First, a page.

The Trump Show

The Trump ShowThe Trump Show

Somewhere in a parallel universe, top-ranking Republican presidential candidates Jeb Bush, Scott Walker and Marco Rubio are gearing up for an inaugural primary debate where they will make their pitches to voters, contest one another’s policy proposals and calmly try to skirt attacks from tea party insurgents and nothing-to-lose outsiders.

Unfortunately for them, this is not that universe. This is Donald Trump’s universe, Dylan Byers wrote for Politico.

So instead, on Aug. 6, in Cleveland, the GOP hopefuls will appear stage right and stage left, flanking a real-estate mogul and reality television star who is all but certain to steal the spotlight, go on the offensive and thwart their hopes for a peaceful debate.

Trump’s presence at center stage, his reward if he maintains his lead in the polls, is likely to transform the first Republican debate into a major media event, bringing big ratings to Fox News, the debate sponsor. By the same token, however, it will likely turn the traditionally policy-focused event into a pageant of personality, which is a potential nightmare for other candidates.

Considered almost unthinkable just five weeks ago, Trump’s appearance at center stage is now the most inconvenient of truths for the would-be Republican frontrunners. From Milwaukee to Miami, campaign aides are already wrestling with the “Trump factor,” strategizing on how to engage with him (if at all) and how to stave off his attacks.

 “He might be the only person on that stage with nothing to lose,” said one senior Republican campaign adviser, “and he isn’t going down alone.”

At the same time, candidates will be eager to ensure that they are not just playing bit parts in a two-hour Donald Trump show. That will be especially challenging given the feverish media attention surrounding the notoriously braggadocios frontrunner.

“Unless everything changes in the next two weeks, which is always a possibility, I imagine Trump will be pretty much the top five stories of the debate just by showing up,” said Mark Leibovich, the chief national correspondent for The New York Times Magazine.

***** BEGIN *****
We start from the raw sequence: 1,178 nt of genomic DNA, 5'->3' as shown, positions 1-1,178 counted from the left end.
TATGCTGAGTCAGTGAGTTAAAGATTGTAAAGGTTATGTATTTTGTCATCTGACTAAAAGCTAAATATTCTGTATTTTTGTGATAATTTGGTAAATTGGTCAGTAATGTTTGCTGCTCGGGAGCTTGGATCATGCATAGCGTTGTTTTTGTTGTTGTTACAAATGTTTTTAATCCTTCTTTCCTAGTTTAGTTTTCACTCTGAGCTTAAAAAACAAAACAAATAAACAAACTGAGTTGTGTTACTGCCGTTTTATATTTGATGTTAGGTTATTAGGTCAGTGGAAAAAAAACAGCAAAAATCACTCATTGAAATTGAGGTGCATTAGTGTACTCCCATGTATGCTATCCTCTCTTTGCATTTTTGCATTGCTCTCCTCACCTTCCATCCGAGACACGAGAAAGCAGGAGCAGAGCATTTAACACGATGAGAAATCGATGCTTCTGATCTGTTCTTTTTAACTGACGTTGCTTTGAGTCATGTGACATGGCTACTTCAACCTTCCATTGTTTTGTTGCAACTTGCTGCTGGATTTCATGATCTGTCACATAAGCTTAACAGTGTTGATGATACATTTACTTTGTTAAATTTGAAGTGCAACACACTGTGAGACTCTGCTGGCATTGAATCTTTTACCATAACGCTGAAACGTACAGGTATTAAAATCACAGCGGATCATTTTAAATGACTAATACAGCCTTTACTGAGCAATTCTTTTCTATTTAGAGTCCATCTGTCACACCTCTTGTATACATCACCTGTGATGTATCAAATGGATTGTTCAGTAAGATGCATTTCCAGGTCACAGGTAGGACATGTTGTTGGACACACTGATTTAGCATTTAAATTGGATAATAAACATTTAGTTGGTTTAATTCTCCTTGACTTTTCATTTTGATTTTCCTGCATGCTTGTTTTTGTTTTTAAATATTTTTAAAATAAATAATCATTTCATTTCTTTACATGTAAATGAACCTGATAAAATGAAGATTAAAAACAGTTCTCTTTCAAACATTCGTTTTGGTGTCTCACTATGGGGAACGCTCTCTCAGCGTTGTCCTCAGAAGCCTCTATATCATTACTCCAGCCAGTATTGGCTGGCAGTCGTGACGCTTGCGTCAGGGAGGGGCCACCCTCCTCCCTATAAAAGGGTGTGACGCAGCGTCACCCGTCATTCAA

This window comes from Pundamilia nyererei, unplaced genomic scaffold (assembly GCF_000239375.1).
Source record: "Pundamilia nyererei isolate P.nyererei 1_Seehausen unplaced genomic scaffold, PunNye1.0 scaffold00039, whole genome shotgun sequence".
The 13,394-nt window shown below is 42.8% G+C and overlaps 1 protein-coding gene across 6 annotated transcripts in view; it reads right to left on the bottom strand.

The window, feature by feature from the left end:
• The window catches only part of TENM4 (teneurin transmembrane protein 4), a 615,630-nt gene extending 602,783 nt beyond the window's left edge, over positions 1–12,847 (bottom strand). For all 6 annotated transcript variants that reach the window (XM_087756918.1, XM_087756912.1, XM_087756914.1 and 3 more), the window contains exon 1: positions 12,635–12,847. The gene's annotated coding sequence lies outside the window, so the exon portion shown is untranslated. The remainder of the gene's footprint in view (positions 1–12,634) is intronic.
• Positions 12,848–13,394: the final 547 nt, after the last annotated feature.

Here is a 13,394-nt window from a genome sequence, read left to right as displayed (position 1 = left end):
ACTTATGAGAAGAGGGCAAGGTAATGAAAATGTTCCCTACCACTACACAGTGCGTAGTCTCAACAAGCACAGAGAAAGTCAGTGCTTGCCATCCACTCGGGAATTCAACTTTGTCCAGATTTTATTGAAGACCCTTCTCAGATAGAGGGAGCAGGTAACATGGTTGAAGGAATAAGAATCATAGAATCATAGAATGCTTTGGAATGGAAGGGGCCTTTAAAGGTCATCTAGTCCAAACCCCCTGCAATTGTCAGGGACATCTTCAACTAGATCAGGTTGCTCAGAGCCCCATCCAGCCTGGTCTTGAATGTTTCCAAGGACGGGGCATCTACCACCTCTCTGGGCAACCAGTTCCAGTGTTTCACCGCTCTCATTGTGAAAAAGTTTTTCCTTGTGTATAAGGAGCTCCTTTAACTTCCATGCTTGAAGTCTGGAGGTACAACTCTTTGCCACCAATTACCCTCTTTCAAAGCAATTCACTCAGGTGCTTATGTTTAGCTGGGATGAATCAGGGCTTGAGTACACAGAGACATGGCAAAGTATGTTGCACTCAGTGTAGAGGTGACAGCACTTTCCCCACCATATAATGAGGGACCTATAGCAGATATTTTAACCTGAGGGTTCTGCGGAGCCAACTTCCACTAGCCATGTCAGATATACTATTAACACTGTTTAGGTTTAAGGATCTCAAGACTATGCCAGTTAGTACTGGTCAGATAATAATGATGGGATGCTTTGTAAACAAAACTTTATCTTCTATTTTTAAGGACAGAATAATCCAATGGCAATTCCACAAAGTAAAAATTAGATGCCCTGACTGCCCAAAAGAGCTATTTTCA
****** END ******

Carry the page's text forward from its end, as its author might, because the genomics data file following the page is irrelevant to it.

“There’s the ‘Will the other candidates attack Trump?’ story, the ‘Will Trump hold his own as a serious candidate?’ story, the ‘Will Trump have a grasp of the issues?’ story, the ‘What attention-getting thing did Trump say?’ story and the “Did you hear what Trump said about Candidate X?’ (or ‘What did Candidate X say to Trump?’) story, etc. Maybe someone like Jeb can sneak into the top six.”

Trump’s influence on the debate is not just a headache for candidates; it is a headache for the Republican National Committee, which had sought to gain greater control over the debate process after the chaos of the 2012 cycle. Despite the party’s effort to distance itself from Trump’s litany of controversial comments, there is nothing it can do to prevent his appearance on stage in Cleveland. Given his current standing atop the GOP pack, he would have to shed almost all of his supporters over the next week to fall out of the top 10.

But the real challenge rests with the candidates. The stakes are particularly high for Bush, who has been the target of much of Trump’s verbal assault over the past month. How Bush responds, or does not, could determine how conservative voters who have been skeptical of his candidacy view him. Other candidates, meanwhile, are hoping that Trump-Bush skirmishes leave the Floridian bloodied.